A new report says Philadelphia’s national parks generated $196 million for the city in 2013 — being the birthplace of American democracy, turns out, can be somewhat lucrative.
A new report from the U.S. Department of Commerce’s Office of National Travel and Tourism ranks Philadelphia the 13th-most visited city for overseas visitors to the country and says, in Philadelphia, most of those people come from the United Kingdom.
New York City is the most-visited city, followed by Miami, Los Angeles, Orlando and San Francisco. Pennsylvania is the 10th-most visited state, with New York the most-visited state overall.
Since May, the Inquirer‘s Karen Heller has been covering the humorously bureaucratic scrap between the city’s two civic marketing firms and their conflicting efforts to “brand” Philadelphia with an official come-hither tourism slogan.
Launched in early 2014, the Philadelphia Convention and Visitors Bureau (PHLCVB), in conjunction with the Chamber of Commerce and other outfits, debuted a new campaign: “PHL: Here for the Making.” The tagline’s meant to puff up Philly’s status as a hotbed of hands-on entrepreneurs, as well as hip-ify the city by slanging up its airport code, a la Portland, Oregon’s popular use of “PDX.” It hasn’t gained too much day-to-day traction just yet, due at least in part to skewering by critics like Heller. “Perhaps it was a late-night gambit where the exhausted branding experts, having jettisoned a thousand previous ideas, threw it up against the wall to see if it would stick,” she wrote.
You think this city isn’t friendly? Think again. TravelMag.com reports that out of 30 destination cities, Philadelphia got the highest percentage of positive reviews of its three- and four-star hotels in the last year on Expedia.com.
The other cities in the top 10 were Portland, Seattle, Chicago, Charlotte, D.C., Boston, Austin, Indianapolis, and Houston.
Excellent Ratings Achieved for Hotels in Philadelphia [TravelMag.com]
The People Want Rocky: Why Did it Take the Art Museum and the City’s Tourism Folks So Long to Understand That?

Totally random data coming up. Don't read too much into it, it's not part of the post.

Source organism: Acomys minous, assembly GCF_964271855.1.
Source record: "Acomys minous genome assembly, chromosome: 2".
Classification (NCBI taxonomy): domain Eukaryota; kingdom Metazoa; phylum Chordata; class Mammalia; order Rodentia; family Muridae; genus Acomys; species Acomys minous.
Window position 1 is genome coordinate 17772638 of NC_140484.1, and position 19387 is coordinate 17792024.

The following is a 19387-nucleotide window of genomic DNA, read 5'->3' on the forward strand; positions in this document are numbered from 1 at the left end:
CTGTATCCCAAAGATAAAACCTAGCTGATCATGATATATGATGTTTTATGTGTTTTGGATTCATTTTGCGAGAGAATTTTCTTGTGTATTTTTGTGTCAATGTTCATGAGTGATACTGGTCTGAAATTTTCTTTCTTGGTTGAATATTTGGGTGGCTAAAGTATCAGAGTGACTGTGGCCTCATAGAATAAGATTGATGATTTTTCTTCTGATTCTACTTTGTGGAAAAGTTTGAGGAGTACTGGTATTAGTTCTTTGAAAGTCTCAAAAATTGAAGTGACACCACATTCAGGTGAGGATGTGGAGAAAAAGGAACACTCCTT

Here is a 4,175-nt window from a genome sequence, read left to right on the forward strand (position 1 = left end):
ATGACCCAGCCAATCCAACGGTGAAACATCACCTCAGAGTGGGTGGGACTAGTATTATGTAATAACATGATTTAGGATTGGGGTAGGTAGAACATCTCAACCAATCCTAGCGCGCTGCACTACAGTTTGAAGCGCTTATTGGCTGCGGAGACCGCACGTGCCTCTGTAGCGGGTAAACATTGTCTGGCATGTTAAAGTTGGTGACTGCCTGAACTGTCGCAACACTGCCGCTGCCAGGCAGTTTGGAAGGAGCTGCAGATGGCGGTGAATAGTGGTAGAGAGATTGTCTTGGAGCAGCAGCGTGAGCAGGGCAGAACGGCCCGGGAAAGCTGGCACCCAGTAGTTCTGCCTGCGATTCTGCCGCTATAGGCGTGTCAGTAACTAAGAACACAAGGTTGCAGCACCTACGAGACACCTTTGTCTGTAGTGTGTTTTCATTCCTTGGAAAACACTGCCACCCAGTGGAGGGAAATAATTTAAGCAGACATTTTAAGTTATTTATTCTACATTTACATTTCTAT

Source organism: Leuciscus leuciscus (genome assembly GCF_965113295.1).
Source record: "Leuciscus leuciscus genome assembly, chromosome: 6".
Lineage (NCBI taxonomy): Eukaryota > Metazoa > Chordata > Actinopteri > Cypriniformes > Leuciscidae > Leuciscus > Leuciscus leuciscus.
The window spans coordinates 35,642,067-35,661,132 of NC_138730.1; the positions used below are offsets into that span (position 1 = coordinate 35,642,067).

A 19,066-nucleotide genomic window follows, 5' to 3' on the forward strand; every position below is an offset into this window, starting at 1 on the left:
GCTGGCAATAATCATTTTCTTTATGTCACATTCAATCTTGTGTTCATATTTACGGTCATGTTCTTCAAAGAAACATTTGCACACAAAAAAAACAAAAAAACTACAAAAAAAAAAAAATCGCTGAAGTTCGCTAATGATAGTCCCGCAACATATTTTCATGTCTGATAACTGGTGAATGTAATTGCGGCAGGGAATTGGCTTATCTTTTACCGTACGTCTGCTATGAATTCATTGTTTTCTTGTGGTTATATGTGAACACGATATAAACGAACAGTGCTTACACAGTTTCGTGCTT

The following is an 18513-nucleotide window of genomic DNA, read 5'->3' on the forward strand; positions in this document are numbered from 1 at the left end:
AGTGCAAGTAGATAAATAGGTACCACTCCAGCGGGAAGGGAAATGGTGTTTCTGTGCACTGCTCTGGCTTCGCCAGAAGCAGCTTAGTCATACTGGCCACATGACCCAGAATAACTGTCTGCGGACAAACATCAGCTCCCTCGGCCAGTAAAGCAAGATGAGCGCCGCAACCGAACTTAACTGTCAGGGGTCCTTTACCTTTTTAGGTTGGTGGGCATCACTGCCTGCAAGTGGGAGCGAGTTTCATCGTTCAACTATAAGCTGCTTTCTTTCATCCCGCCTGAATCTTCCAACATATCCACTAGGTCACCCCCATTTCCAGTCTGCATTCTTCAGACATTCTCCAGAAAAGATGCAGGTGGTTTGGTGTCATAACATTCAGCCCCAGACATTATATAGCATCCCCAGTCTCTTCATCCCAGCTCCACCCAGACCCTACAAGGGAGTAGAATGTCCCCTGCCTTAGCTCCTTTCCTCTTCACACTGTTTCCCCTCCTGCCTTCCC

Dan McQuade, God bless you. Your immortal post on Rocky’s run through the streets of Philadelphia has finally shaken the marble pillars that keep the city’s art elite and tourism snobs high above us all and removed from reality. And the reality is that Philadelphia is Rocky and Rocky is Philadelphia.
In case you missed it, Dan’s post on how far Rocky’s run to the Art Museum steps equaled in real miles was shared and spread around the world. The overwhelming response was only eye-opening to those who have been trying so long to ignore the allure of the movie legend.
And now, with Dan’s post and the Rocky musical opening, the city’s upper crust can’t ignore it anymore.
Good for you, Molly Phipps, of North Carolina’s Shelby Star. You may have chosen some of the expected — the Liberty Bell, Elfreth’s Alley, Ben Franklin, a cheesesteak — but you also chose a place that no one ever, never, ever puts on a list of things to do in Philadelphia, and especially in Old City:
“The fourth thing you can’t miss is a very special bookstore in Old City: Jules Goldman Books & Antiques on North 2nd Street. To say I love books would be a huge understatement, but this store had so much more. It had two floors, a whole section for art and a dusty room dedicated to old records. There was even a record set of the original airing of Orson Wells’ ‘War of the Worlds.’ If you’re a book lover, or just happen to be visiting Old City, I wouldn’t miss it.”
That is completely terrific. Here are some photos of what the store has…in store:
Sure, the federal government shutdown has closed lots of the sites you came to Philadelphia to see. But don’t be sad. There’s much more to Philly than Independence Hall and the Liberty Bell. For instance:
The Trocadero: Why not take in a concert as a late-night escape? In mid-October, Comedy Bang! Bang! and Thomas Dolby’s Invisible Lighthouse Live will be hitting the venerable Troc. It is, after all, better to be blinded with science than to be blinded by the wheels flying off of our federal government, right?
Franklin Institute: Speaking of science, it’s not going anywhere during the shutdown. As if the NSA scandal doesn’t have you paranoid enough already, you can check out the Franklin Institute’s “SPY: The Secret World of Espionage” exhibit through Oct. 6. It’s just the latest reminder that your information isn’t the only thing being compromised on Capitol Hill.
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